Rod Skinner is the director of college counseling at Milton Academy in Massachusetts.

Recommendation Letter FAQ

What kind of voice and tone of voice should I use?

Remember that college admission officers spend on average 15–20 minutes on the entire application. So, they are looking for clarity and information, not elegant prose. Speak/write naturally. Think of your letter as a conversation with fellow educators who want to know what you think about the student. They don’t need fancy language; they need to know the kid.

If I think the student is a real star, can I say so?

Absolutely! Colleges always want to hear about genuine “blue chippers.” Just remember that not every student can be a blue chipper. Be discriminating; show that you can recognize true excellence when you see it, that you know the difference between a local hero and that truly magical student who would shine anywhere. No matter how much affection you have for a student, don’t let that cloud your perspective. That way, as colleges read your letters over time, they will come to consider you a reliable, valuable judge of talent. Your word will carry weight.

What if I’m not so sure I can write a positive letter for a student? Should I still agree to write the letter when asked?

If you cannot write a positive letter for a student, you should decline a request for a recommendation. It is not fair to the student if you agree to write a letter in which you cannot be positive.

What if two students—one slightly stronger than the other but both of whom I feel very enthusiastic about—ask me to write recommendations to many of the same colleges? Should I give the slightly weaker one a slightly more enthusiastic letter?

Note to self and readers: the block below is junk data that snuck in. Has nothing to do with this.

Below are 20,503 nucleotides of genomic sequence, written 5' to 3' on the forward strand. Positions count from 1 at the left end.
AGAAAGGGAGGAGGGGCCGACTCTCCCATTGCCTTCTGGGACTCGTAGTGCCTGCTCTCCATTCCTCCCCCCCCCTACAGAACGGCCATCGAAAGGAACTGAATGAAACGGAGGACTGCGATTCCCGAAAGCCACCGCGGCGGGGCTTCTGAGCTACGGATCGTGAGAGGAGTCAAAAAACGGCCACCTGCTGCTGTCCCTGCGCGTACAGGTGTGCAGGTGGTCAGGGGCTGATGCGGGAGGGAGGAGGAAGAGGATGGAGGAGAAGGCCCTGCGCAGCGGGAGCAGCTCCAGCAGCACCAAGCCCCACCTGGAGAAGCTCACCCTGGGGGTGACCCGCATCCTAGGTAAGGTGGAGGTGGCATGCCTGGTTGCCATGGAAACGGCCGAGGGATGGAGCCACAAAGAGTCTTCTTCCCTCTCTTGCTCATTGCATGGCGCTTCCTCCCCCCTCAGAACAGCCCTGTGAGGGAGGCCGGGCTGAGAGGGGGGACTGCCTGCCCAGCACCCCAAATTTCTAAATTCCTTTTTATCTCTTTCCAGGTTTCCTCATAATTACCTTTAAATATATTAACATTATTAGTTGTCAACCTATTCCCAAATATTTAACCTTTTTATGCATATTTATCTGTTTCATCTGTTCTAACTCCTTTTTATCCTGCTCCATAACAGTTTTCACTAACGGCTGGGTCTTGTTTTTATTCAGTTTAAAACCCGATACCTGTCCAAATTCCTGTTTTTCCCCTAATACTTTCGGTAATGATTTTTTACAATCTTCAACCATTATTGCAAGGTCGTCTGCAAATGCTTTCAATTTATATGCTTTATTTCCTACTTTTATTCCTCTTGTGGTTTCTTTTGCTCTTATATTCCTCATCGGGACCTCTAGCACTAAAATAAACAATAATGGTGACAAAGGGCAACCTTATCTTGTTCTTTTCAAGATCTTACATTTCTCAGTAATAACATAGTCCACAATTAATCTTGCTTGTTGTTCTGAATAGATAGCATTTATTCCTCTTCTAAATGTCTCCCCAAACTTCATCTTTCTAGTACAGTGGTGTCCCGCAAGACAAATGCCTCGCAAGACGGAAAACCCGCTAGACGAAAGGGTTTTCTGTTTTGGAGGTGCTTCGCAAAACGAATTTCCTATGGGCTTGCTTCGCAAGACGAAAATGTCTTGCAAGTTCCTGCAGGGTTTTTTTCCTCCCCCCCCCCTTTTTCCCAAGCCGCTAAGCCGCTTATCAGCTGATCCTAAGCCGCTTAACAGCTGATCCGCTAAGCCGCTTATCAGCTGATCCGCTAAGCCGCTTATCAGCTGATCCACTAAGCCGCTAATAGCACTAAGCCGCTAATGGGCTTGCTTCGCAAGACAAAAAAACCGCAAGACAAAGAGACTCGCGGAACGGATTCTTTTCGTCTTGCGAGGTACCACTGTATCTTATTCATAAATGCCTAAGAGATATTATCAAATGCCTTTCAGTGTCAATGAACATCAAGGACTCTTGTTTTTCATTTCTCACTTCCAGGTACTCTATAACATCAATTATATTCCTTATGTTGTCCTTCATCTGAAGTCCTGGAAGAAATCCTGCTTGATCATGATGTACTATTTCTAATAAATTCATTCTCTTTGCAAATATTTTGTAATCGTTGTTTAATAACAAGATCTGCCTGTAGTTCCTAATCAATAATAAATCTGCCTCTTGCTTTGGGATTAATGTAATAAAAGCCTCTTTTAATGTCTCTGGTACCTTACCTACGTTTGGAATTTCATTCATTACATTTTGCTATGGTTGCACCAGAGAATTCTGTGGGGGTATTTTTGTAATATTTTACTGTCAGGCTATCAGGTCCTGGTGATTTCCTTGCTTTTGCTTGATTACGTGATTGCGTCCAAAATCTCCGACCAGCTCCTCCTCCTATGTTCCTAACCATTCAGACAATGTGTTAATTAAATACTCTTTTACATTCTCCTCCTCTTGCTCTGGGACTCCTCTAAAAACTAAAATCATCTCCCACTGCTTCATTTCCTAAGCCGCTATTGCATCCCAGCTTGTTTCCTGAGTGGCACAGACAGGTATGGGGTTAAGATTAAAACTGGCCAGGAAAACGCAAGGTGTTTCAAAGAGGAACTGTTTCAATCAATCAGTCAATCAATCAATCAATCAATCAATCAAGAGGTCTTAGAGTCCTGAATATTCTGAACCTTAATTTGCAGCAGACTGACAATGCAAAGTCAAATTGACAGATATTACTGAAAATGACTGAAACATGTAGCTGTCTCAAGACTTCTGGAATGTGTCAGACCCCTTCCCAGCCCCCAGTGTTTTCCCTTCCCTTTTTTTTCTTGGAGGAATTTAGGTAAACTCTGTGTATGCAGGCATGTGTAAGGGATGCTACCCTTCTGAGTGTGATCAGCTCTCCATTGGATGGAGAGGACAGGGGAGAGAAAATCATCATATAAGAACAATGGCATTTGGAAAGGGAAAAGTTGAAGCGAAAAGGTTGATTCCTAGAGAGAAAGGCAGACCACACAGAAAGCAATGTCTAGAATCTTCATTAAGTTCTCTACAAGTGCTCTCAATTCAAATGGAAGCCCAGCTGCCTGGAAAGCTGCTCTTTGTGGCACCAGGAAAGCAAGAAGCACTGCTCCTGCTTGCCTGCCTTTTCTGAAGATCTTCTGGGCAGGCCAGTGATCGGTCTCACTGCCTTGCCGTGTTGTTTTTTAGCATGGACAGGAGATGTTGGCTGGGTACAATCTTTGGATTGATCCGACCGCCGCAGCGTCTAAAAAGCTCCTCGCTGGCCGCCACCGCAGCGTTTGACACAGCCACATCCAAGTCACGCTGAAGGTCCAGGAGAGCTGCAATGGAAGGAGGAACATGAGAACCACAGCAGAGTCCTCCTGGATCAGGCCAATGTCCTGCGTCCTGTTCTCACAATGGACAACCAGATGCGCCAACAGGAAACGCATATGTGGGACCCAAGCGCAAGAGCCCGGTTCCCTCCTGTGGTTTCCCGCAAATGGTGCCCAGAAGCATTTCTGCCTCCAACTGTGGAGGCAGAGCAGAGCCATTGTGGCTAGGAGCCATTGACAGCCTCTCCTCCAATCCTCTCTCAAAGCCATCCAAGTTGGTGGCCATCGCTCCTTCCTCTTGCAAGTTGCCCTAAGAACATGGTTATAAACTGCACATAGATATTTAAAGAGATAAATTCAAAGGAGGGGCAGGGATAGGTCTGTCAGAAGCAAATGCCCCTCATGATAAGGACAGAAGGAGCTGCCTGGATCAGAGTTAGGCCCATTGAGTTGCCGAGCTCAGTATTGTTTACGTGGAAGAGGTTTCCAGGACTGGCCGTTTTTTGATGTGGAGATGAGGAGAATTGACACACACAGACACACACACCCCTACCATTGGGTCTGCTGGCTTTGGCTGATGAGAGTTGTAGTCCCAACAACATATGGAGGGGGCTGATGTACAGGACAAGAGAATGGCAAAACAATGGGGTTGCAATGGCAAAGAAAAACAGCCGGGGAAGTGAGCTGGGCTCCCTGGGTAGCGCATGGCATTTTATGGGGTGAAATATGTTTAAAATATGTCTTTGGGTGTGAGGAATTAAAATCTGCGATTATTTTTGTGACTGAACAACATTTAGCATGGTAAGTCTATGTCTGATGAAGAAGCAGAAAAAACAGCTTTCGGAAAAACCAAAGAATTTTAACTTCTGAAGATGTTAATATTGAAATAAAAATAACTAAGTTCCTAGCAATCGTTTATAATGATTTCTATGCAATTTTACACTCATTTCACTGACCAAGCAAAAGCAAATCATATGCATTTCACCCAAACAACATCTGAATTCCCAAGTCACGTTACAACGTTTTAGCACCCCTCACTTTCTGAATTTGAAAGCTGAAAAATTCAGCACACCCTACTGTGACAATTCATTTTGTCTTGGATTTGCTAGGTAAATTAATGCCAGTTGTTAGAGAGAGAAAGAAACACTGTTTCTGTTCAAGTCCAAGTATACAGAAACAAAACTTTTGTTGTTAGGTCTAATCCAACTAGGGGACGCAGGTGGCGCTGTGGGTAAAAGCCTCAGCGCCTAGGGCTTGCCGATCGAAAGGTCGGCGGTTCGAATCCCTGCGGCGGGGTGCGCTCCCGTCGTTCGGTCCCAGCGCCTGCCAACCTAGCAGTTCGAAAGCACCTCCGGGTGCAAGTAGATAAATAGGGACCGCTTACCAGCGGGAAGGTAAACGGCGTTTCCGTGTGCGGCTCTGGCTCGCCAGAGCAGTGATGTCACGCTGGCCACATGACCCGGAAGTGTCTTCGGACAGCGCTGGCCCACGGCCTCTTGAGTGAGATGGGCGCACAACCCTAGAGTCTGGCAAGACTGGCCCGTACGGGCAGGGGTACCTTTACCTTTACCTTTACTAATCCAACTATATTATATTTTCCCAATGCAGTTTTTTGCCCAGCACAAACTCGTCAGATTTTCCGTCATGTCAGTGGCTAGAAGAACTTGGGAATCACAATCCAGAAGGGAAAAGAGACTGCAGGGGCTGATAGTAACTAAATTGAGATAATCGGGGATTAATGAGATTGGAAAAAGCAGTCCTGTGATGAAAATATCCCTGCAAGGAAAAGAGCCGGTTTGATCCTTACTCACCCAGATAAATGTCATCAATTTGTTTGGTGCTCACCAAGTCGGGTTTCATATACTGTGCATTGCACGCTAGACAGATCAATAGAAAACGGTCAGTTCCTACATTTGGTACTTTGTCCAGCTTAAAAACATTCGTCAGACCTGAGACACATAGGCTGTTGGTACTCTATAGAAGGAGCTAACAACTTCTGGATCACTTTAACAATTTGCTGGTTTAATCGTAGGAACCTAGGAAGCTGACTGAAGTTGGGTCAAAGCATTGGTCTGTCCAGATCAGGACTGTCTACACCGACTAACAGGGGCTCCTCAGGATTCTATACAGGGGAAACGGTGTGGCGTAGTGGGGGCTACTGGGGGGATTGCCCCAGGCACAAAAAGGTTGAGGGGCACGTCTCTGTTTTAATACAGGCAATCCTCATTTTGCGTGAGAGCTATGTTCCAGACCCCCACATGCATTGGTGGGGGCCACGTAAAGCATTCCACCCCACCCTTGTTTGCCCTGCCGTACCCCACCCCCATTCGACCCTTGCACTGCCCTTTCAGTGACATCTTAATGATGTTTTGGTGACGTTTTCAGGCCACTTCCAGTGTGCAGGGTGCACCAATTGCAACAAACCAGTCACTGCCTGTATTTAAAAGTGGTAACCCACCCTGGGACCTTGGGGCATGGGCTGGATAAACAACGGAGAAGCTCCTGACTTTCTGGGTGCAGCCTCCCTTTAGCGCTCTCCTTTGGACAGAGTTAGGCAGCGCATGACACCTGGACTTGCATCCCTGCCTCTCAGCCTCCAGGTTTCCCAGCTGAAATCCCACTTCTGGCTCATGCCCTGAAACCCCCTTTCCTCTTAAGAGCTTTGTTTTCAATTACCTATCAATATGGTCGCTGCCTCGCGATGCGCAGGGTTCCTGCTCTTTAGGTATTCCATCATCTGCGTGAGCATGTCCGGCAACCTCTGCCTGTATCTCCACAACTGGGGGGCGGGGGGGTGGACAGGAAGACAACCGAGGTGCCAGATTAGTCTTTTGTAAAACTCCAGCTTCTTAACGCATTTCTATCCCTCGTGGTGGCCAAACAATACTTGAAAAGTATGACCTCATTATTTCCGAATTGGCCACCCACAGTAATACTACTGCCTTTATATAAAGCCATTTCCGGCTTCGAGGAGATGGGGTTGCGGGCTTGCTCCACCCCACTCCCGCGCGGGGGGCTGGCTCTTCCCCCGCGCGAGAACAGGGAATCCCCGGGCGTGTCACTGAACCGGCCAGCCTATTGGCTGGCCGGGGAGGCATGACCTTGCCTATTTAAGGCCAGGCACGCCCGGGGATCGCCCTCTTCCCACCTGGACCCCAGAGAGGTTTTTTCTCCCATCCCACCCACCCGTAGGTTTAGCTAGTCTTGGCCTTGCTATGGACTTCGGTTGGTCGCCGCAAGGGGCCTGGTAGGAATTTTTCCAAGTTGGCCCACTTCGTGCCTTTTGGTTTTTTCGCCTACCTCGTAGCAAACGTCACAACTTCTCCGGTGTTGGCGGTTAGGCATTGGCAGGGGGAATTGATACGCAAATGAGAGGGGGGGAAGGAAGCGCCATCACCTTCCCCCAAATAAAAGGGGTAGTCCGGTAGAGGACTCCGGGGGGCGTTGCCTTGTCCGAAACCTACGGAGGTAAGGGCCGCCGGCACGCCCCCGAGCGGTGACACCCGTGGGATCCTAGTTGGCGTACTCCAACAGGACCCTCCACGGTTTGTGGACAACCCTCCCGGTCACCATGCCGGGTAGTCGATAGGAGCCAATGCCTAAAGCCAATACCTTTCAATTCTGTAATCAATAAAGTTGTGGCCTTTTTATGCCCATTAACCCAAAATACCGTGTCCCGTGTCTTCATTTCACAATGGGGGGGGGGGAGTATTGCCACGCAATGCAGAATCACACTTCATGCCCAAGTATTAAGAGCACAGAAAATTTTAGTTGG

Your responsibility is to write the most thorough and enthusiastic letter possible for each candidate. Leave it to the colleges to make the ultimate decision. Remember that, in this case, you would represent a common denominator; a stronger letter for the weaker student might mean the weaker student gets admitted and the stronger one does not.

Is it appropriate to write about disciplinary trouble, family turmoil, medical leaves, or diagnosed learning differences in a teacher recommendation?

Check with the administration and the college guidance office before including any sensitive, personal information about the student in your letter. That sort of disclosure is generally the responsibility of the school or counselor letter, not the teacher recommendation.

Should I fill out the check boxes on the recommendation forms?

Find out your school’s policy on this. In some schools, particularly where counselors and teachers have large caseloads, the check boxes help manage the large volume of recommendations that need to be written. In other schools, check boxes are seen as diminishing or muting the student’s story—a shortcut to a decision that does not do that story justice.

What are some common mistakes in teacher recommendations?

  • Forgetting to sign the letter.
  • Failing to identify the course taught or in what capacity the teacher knew the student.
  • Using too much of the letter to describe the course and the teacher’s background.
  • Making reference to the student’s physical appearance, political leanings, religion, etc. Unless one of those factors is central to the academic story of the student, it does not belong in a recommendation.
  • Writing a customized letter for each college. One substantive and thorough letter will suffice. Besides, a letter customized to the individual college can lead to the next common error …
  • Putting the name of one college in a letter being sent to another college.
  • Forgetting to keep a copy of each recommendation in case a student needs it later.
  • Using judgmental language without evidence to back it up. Only give observable, verifiable facts.